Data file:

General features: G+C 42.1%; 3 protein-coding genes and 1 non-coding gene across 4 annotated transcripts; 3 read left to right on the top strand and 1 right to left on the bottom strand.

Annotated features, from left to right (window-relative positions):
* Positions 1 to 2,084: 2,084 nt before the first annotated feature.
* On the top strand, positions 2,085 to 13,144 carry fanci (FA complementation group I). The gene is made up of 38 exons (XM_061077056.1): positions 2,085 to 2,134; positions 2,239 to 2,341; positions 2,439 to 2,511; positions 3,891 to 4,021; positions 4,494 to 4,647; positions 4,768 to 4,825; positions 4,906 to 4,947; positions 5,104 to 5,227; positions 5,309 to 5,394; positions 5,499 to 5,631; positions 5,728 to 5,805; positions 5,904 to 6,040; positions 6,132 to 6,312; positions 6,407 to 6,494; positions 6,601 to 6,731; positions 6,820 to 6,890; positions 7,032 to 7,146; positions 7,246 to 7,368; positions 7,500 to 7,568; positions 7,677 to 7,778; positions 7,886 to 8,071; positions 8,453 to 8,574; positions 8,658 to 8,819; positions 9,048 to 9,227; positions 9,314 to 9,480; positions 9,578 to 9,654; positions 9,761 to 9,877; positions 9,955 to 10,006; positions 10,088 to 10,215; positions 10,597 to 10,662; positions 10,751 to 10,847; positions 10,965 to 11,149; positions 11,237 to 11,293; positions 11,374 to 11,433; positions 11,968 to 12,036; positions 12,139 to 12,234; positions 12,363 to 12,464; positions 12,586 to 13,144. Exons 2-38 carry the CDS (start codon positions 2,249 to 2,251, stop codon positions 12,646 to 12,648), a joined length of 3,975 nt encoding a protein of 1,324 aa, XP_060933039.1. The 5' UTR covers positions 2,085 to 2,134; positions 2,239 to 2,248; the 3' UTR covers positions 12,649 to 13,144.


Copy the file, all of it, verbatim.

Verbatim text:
General features: G+C 42.1%; 3 protein-coding genes and 1 non-coding gene across 4 annotated transcripts; 3 read left to right on the top strand and 1 right to left on the bottom strand.

Annotated features, from left to right (window-relative positions):
* Positions 1 to 2,084: 2,084 nt before the first annotated feature.
* On the top strand, positions 2,085 to 13,144 carry fanci (FA complementation group I). The gene is made up of 38 exons (XM_061077056.1): positions 2,085 to 2,134; positions 2,239 to 2,341; positions 2,439 to 2,511; positions 3,891 to 4,021; positions 4,494 to 4,647; positions 4,768 to 4,825; positions 4,906 to 4,947; positions 5,104 to 5,227; positions 5,309 to 5,394; positions 5,499 to 5,631; positions 5,728 to 5,805; positions 5,904 to 6,040; positions 6,132 to 6,312; positions 6,407 to 6,494; positions 6,601 to 6,731; positions 6,820 to 6,890; positions 7,032 to 7,146; positions 7,246 to 7,368; positions 7,500 to 7,568; positions 7,677 to 7,778; positions 7,886 to 8,071; positions 8,453 to 8,574; positions 8,658 to 8,819; positions 9,048 to 9,227; positions 9,314 to 9,480; positions 9,578 to 9,654; positions 9,761 to 9,877; positions 9,955 to 10,006; positions 10,088 to 10,215; positions 10,597 to 10,662; positions 10,751 to 10,847; positions 10,965 to 11,149; positions 11,237 to 11,293; positions 11,374 to 11,433; positions 11,968 to 12,036; positions 12,139 to 12,234; positions 12,363 to 12,464; positions 12,586 to 13,144. Exons 2-38 carry the CDS (start codon positions 2,249 to 2,251, stop codon positions 12,646 to 12,648), a joined length of 3,975 nt encoding a protein of 1,324 aa, XP_060933039.1. The 5' UTR covers positions 2,085 to 2,134; positions 2,239 to 2,248; the 3' UTR covers positions 12,649 to 13,144.